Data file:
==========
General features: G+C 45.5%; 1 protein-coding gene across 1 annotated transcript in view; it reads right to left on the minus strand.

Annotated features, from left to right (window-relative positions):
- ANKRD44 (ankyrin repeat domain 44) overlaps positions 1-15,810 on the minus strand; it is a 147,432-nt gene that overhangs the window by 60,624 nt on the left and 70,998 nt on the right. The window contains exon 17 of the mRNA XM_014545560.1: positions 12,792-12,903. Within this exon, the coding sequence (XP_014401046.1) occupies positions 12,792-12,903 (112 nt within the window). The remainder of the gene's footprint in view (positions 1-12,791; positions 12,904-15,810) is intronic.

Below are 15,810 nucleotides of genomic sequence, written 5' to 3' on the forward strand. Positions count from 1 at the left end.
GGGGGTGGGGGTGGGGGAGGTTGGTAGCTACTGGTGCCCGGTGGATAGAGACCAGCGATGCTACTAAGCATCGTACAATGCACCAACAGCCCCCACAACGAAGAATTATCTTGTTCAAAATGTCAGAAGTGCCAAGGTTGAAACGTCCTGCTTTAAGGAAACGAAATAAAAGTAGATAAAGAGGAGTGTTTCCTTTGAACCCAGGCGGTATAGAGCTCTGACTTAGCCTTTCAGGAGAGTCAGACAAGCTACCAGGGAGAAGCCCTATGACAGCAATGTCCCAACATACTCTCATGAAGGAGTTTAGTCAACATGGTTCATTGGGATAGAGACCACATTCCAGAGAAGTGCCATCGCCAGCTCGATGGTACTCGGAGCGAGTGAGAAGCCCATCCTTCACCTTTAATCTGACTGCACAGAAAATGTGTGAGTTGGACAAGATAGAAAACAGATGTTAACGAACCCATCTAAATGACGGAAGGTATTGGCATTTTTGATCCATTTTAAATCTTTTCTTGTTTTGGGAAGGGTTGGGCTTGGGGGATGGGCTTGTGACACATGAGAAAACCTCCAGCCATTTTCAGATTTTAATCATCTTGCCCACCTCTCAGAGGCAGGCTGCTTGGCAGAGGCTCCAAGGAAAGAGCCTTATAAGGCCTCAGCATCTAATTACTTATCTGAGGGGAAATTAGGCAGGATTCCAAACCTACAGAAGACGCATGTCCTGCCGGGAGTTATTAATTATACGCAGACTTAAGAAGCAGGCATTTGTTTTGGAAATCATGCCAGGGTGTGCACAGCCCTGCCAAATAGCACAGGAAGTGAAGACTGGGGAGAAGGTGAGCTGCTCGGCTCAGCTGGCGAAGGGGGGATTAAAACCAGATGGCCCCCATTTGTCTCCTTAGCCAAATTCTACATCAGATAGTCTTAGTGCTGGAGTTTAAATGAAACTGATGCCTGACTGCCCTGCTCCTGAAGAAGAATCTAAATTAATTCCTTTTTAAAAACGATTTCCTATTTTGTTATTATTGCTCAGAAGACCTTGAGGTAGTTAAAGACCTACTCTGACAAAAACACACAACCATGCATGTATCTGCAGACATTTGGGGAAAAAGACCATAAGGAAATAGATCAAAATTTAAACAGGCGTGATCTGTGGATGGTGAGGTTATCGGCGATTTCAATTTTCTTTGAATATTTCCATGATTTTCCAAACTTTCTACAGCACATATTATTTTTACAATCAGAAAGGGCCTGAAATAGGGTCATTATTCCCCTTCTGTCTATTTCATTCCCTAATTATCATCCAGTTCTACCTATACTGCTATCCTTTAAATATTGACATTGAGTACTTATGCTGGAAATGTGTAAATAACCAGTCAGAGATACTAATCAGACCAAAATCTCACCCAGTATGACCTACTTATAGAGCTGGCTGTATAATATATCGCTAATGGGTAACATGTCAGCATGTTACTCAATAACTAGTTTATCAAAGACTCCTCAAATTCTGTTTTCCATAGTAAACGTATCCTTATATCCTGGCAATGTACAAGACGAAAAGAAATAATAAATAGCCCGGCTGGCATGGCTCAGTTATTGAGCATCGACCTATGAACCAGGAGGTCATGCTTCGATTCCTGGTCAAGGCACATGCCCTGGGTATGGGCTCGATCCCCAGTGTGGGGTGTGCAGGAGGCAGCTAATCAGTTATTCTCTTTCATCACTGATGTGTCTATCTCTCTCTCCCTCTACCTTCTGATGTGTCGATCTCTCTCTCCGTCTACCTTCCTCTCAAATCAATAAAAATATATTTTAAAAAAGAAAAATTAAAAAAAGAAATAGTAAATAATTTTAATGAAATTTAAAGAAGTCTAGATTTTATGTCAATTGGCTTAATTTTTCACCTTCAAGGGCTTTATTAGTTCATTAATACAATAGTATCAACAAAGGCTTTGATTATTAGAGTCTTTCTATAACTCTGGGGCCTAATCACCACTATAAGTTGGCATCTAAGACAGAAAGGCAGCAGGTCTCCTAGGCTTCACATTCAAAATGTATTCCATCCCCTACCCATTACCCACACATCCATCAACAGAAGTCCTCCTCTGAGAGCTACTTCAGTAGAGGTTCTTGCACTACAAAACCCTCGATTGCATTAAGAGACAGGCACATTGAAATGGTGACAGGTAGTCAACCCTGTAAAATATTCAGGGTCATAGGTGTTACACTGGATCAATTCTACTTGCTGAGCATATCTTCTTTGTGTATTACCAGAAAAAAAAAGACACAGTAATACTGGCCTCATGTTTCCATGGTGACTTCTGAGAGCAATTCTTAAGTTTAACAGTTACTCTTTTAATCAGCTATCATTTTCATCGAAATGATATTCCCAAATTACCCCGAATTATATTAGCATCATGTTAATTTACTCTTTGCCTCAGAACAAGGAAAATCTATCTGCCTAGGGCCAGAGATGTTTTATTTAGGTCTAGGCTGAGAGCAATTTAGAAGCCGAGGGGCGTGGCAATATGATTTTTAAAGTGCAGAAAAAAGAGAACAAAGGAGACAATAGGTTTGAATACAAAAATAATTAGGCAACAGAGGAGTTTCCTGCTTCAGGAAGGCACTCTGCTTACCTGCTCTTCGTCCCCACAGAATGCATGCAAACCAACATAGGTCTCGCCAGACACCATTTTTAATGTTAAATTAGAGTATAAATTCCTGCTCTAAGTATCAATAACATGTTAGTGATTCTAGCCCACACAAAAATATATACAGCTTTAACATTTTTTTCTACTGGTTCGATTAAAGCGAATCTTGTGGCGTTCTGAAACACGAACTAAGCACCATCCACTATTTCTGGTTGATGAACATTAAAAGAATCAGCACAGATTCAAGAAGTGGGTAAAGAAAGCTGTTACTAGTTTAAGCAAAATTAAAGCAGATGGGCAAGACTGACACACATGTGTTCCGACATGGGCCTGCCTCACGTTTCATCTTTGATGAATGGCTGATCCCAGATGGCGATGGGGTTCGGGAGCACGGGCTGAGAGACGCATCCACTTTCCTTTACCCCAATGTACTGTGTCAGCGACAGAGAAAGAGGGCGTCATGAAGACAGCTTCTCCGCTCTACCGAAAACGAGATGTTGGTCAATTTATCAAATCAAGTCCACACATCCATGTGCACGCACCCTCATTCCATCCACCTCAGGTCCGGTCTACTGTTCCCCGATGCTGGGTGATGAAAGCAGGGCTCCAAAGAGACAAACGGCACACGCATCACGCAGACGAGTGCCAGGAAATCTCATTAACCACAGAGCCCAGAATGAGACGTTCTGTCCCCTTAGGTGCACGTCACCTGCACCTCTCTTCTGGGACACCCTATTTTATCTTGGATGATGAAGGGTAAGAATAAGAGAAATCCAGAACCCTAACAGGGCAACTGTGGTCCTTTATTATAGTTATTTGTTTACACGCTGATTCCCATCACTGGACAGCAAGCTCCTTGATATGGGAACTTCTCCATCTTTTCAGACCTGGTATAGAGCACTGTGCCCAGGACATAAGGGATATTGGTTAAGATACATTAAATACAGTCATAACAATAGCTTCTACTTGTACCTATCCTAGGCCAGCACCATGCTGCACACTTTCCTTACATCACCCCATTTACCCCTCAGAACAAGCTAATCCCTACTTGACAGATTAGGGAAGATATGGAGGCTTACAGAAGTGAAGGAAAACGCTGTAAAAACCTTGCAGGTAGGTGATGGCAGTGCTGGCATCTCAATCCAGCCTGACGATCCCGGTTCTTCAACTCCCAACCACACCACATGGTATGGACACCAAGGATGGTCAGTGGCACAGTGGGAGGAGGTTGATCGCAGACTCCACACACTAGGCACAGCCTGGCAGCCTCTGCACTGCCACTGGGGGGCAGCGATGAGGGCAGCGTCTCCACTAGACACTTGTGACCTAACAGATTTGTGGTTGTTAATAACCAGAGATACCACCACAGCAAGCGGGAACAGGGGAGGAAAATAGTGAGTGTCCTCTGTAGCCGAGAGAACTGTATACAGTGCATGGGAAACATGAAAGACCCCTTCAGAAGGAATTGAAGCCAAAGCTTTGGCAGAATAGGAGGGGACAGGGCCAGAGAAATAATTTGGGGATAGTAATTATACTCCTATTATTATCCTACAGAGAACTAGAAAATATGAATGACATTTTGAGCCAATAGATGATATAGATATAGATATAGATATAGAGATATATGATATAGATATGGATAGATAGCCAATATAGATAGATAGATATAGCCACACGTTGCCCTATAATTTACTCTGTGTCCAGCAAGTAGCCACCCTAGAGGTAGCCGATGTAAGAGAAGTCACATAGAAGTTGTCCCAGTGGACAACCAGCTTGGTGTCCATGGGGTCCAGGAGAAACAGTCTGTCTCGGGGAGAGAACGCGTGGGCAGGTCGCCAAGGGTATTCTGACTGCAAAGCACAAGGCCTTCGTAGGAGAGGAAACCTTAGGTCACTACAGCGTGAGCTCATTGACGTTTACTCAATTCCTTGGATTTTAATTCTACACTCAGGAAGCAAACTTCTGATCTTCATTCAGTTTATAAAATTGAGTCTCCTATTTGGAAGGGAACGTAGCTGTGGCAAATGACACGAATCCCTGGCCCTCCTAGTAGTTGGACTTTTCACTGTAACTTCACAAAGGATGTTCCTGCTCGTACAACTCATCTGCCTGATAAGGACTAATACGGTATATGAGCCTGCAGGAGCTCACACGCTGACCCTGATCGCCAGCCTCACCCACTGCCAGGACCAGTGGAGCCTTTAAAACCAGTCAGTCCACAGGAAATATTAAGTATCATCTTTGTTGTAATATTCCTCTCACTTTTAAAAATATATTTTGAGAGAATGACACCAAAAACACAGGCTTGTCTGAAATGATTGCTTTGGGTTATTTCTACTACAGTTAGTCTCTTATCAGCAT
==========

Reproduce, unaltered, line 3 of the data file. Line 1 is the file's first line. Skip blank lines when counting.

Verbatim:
- ANKRD44 (ankyrin repeat domain 44) overlaps positions 1-15,810 on the minus strand; it is a 147,432-nt gene that overhangs the window by 60,624 nt on the left and 70,998 nt on the right. The window contains exon 17 of the mRNA XM_014545560.1: positions 12,792-12,903. Within this exon, the coding sequence (XP_014401046.1) occupies positions 12,792-12,903 (112 nt within the window). The remainder of the gene's footprint in view (positions 1-12,791; positions 12,904-15,810) is intronic.